Psychodynamic Therapy

Psychodynamic therapy focuses on unconscious reactions, interpretations, and choices formed out of early life experiences, and how they continue to show up in our present behaviour and relationships. Our problems with key players in our current lives are examined through the lens of what old relational dynamics they activate, helping us see why we get so triggered by closeness, distance, and conflict. We also become aware of how we block our own true feelings and needs in order to avoid having unwanted feelings or taking emotional and relational risks. From this more self-aware place, our unconscious self-protective strategies become more obvious, giving us the option to release these old strategies in favour of being more authentic and genuine in our current lives.

Acceptance & Commitment Therapy

Acceptance and commitment therapy (ACT) focuses on helping people to behave more consistently with their own values, and to apply mindfulness and acceptance skills to life experiences that may be beyond your immediate control. In this way, ACT helps people suffering from anxiety and depression to better tolerate discomfort, to respond more effectively to intrusive and unwelcome thoughts, and to take committed action that will bring you in closer alignment with your values.

Narrative Therapy

Narrative therapy is a style of therapy that helps people become an expert in their own lives. In narrative therapy, there is an emphasis on the stories that we develop and carry with us through our lives. Narrative therapy helps us examine these stories more closely, and revise our assumptions and beliefs about ourselves and others that are keeping us stuck. Narrative therapy empowers us by helping us relate to problematic behaviours and maladaptive thought patterns as something external to ourselves, rather than seeing ourselves as inherently flawed and inferior. This approach can also be useful for anyone who feels like they are overwhelmed by negative experiences, thoughts, or emotions.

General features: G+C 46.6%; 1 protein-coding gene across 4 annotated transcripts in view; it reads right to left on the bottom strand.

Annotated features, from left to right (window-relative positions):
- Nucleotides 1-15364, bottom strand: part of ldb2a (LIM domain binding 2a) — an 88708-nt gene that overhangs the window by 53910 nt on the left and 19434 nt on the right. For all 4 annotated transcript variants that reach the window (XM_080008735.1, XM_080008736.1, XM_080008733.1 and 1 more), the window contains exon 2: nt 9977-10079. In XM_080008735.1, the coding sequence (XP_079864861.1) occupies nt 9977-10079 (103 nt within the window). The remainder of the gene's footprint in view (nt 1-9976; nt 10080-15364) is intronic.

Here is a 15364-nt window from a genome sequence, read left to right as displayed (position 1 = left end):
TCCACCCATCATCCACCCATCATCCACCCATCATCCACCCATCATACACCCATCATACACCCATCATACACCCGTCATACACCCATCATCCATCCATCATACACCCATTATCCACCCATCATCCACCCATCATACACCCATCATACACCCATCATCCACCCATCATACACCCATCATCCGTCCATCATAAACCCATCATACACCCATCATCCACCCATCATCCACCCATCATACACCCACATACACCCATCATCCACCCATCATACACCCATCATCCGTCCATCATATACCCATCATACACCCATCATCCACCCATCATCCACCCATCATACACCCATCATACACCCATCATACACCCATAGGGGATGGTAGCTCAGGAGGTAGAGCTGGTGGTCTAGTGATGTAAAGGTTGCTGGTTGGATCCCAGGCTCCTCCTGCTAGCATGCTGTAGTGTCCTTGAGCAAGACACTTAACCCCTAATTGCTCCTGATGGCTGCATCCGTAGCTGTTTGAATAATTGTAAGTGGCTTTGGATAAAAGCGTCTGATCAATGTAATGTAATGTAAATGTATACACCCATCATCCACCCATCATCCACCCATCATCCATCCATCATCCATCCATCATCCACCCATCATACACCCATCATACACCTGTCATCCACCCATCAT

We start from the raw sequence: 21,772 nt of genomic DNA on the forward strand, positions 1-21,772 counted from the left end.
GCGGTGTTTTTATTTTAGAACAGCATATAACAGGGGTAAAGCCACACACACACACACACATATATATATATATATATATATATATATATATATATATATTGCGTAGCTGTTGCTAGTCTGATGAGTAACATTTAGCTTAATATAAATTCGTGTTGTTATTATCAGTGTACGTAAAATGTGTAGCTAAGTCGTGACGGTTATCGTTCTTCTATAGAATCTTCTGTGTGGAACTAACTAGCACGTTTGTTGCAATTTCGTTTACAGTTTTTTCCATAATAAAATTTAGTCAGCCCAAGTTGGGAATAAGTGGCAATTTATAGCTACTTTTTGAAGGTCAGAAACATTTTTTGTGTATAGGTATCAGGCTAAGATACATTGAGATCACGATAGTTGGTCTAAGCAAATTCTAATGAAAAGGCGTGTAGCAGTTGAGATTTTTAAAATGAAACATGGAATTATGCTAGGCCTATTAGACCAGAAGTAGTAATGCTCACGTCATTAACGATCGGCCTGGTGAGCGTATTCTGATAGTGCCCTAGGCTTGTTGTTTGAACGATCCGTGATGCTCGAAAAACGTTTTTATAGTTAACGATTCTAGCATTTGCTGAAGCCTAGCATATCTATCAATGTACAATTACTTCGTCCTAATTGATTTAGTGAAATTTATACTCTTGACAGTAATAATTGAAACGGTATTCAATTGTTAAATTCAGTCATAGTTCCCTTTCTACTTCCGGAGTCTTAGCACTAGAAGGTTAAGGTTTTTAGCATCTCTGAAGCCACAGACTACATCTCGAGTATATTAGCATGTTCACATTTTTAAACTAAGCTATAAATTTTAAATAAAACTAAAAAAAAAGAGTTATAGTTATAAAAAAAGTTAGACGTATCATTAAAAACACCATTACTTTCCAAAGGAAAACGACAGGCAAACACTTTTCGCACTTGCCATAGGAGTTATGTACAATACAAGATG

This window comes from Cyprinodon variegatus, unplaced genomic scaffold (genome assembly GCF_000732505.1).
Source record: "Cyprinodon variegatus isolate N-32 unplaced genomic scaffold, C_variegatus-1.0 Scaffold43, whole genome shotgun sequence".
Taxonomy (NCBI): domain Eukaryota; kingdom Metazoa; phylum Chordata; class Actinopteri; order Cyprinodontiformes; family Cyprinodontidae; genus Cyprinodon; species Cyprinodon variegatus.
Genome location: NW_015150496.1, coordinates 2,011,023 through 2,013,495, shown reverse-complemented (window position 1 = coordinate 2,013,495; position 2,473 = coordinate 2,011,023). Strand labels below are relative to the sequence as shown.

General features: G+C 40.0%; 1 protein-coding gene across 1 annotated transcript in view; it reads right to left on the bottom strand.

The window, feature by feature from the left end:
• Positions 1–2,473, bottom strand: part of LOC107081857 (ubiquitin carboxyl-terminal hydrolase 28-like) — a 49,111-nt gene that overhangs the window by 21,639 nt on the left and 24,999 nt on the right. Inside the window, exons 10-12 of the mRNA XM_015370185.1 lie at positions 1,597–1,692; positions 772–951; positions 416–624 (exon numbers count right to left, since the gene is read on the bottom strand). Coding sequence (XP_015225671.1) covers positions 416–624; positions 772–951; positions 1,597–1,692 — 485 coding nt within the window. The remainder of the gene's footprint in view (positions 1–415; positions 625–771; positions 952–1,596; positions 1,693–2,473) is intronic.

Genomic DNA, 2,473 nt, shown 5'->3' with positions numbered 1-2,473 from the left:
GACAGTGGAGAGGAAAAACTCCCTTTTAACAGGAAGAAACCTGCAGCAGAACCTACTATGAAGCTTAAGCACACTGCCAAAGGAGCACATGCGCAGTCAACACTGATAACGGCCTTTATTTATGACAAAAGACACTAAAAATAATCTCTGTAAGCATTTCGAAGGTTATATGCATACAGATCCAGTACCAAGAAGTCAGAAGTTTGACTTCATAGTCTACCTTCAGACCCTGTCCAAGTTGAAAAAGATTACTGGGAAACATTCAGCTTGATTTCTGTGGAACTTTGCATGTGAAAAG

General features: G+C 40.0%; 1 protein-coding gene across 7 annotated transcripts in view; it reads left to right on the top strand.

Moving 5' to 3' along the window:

Dialectical Behavioural Therapy (DBT)

Dialectical Behaviour Therapy (DBT) is a type of therapy that has been scientifically proven to help individuals struggling with a variety of mental health issues. It works by teaching people mindfulness, distress tolerance, emotion regulation, and interpersonal effectiveness skills. DBT is most often used to treat Borderline Personality Disorder, as well as anxiety disorders, depression, and eating disorders. With the help of a qualified therapist, clients can learn to become more skillful in managing their emotions and developing healthier relationships. DBT can be an incredibly powerful tool for those who are looking to gain control over their mental health and live a more fulfilling life.

Feminist & Anti-Oppressive Lens

Our therapeutic work is infused with the idea that it is unproductive to solely focus on treating individuals without acknowledging the societal injustices and equalities that deeply contribute to psychological distress. We recognise that the inherent obstacles of patriarchal institutions and systemic discrimination place women, along with other groups of people marginalised by race, disability, and sexual orientation/gender identity, at a higher risk for mental health issues. Feminist and anti-oppression therapy validates the psychological struggles that are incurred as a result of encountering repeated devaluation and obstacles to freedom, while helping empower our clients to respond to these systems from a place of greater self-worth and agency.